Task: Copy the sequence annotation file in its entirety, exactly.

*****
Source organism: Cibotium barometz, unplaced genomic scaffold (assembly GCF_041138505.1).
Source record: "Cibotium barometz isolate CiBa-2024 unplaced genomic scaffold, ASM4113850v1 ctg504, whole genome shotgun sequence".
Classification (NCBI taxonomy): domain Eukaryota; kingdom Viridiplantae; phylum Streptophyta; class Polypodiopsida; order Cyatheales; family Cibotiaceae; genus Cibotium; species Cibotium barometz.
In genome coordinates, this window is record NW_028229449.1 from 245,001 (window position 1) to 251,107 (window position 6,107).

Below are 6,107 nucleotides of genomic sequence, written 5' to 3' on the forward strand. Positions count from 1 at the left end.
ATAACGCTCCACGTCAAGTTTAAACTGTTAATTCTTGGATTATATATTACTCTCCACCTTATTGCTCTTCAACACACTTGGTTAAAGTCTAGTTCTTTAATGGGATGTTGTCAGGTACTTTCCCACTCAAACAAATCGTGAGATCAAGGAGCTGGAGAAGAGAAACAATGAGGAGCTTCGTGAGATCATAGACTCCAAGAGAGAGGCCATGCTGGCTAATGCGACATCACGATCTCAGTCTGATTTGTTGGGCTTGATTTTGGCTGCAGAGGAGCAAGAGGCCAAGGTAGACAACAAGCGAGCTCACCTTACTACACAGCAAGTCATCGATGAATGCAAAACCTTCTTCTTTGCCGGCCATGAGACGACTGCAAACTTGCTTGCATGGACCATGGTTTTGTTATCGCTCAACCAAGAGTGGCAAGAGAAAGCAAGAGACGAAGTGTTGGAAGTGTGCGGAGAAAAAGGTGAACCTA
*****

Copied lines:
Source organism: Cibotium barometz, unplaced genomic scaffold (assembly GCF_041138505.1).
Source record: "Cibotium barometz isolate CiBa-2024 unplaced genomic scaffold, ASM4113850v1 ctg504, whole genome shotgun sequence".
Classification (NCBI taxonomy): domain Eukaryota; kingdom Viridiplantae; phylum Streptophyta; class Polypodiopsida; order Cyatheales; family Cibotiaceae; genus Cibotium; species Cibotium barometz.
In genome coordinates, this window is record NW_028229449.1 from 245,001 (window position 1) to 251,107 (window position 6,107).

Below are 6,107 nucleotides of genomic sequence, written 5' to 3' on the forward strand. Positions count from 1 at the left end.
ATAACGCTCCACGTCAAGTTTAAACTGTTAATTCTTGGATTATATATTACTCTCCACCTTATTGCTCTTCAACACACTTGGTTAAAGTCTAGTTCTTTAATGGGATGTTGTCAGGTACTTTCCCACTCAAACAAATCGTGAGATCAAGGAGCTGGAGAAGAGAAACAATGAGGAGCTTCGTGAGATCATAGACTCCAAGAGAGAGGCCATGCTGGCTAATGCGACATCACGATCTCAGTCTGATTTGTTGGGCTTGATTTTGGCTGCAGAGGAGCAAGAGGCCAAGGTAGACAACAAGCGAGCTCACCTTACTACACAGCAAGTCATCGATGAATGCAAAACCTTCTTCTTTGCCGGCCATGAGACGACTGCAAACTTGCTTGCATGGACCATGGTTTTGTTATCGCTCAACCAAGAGTGGCAAGAGAAAGCAAGAGACGAAGTGTTGGAAGTGTGCGGAGAAAAAGGTGAACCTA